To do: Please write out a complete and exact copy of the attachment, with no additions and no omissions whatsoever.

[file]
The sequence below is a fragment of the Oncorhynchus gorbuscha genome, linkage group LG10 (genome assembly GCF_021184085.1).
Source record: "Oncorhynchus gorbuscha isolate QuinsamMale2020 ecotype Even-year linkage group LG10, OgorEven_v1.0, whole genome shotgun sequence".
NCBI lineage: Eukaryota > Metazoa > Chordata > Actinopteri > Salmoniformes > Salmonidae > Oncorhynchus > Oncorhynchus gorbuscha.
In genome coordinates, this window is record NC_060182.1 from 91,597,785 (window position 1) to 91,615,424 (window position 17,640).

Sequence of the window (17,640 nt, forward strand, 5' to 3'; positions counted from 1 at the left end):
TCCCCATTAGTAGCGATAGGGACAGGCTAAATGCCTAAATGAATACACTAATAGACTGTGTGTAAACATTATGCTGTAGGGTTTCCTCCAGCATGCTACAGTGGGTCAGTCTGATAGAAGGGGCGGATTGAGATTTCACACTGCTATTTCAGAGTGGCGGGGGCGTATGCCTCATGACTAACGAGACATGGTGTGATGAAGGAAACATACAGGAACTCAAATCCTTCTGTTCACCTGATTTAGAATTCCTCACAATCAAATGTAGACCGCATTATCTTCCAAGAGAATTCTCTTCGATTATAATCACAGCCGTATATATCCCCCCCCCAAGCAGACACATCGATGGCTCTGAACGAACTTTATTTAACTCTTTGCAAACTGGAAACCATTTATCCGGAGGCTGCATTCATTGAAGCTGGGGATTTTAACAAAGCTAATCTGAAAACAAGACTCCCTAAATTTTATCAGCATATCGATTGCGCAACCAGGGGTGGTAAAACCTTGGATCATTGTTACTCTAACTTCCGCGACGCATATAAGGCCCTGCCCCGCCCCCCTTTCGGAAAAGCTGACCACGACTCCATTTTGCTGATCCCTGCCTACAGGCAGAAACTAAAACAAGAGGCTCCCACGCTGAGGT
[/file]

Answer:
The sequence below is a fragment of the Oncorhynchus gorbuscha genome, linkage group LG10 (genome assembly GCF_021184085.1).
Source record: "Oncorhynchus gorbuscha isolate QuinsamMale2020 ecotype Even-year linkage group LG10, OgorEven_v1.0, whole genome shotgun sequence".
NCBI lineage: Eukaryota > Metazoa > Chordata > Actinopteri > Salmoniformes > Salmonidae > Oncorhynchus > Oncorhynchus gorbuscha.
In genome coordinates, this window is record NC_060182.1 from 91,597,785 (window position 1) to 91,615,424 (window position 17,640).

Sequence of the window (17,640 nt, forward strand, 5' to 3'; positions counted from 1 at the left end):
TCCCCATTAGTAGCGATAGGGACAGGCTAAATGCCTAAATGAATACACTAATAGACTGTGTGTAAACATTATGCTGTAGGGTTTCCTCCAGCATGCTACAGTGGGTCAGTCTGATAGAAGGGGCGGATTGAGATTTCACACTGCTATTTCAGAGTGGCGGGGGCGTATGCCTCATGACTAACGAGACATGGTGTGATGAAGGAAACATACAGGAACTCAAATCCTTCTGTTCACCTGATTTAGAATTCCTCACAATCAAATGTAGACCGCATTATCTTCCAAGAGAATTCTCTTCGATTATAATCACAGCCGTATATATCCCCCCCCCAAGCAGACACATCGATGGCTCTGAACGAACTTTATTTAACTCTTTGCAAACTGGAAACCATTTATCCGGAGGCTGCATTCATTGAAGCTGGGGATTTTAACAAAGCTAATCTGAAAACAAGACTCCCTAAATTTTATCAGCATATCGATTGCGCAACCAGGGGTGGTAAAACCTTGGATCATTGTTACTCTAACTTCCGCGACGCATATAAGGCCCTGCCCCGCCCCCCTTTCGGAAAAGCTGACCACGACTCCATTTTGCTGATCCCTGCCTACAGGCAGAAACTAAAACAAGAGGCTCCCACGCTGAGGT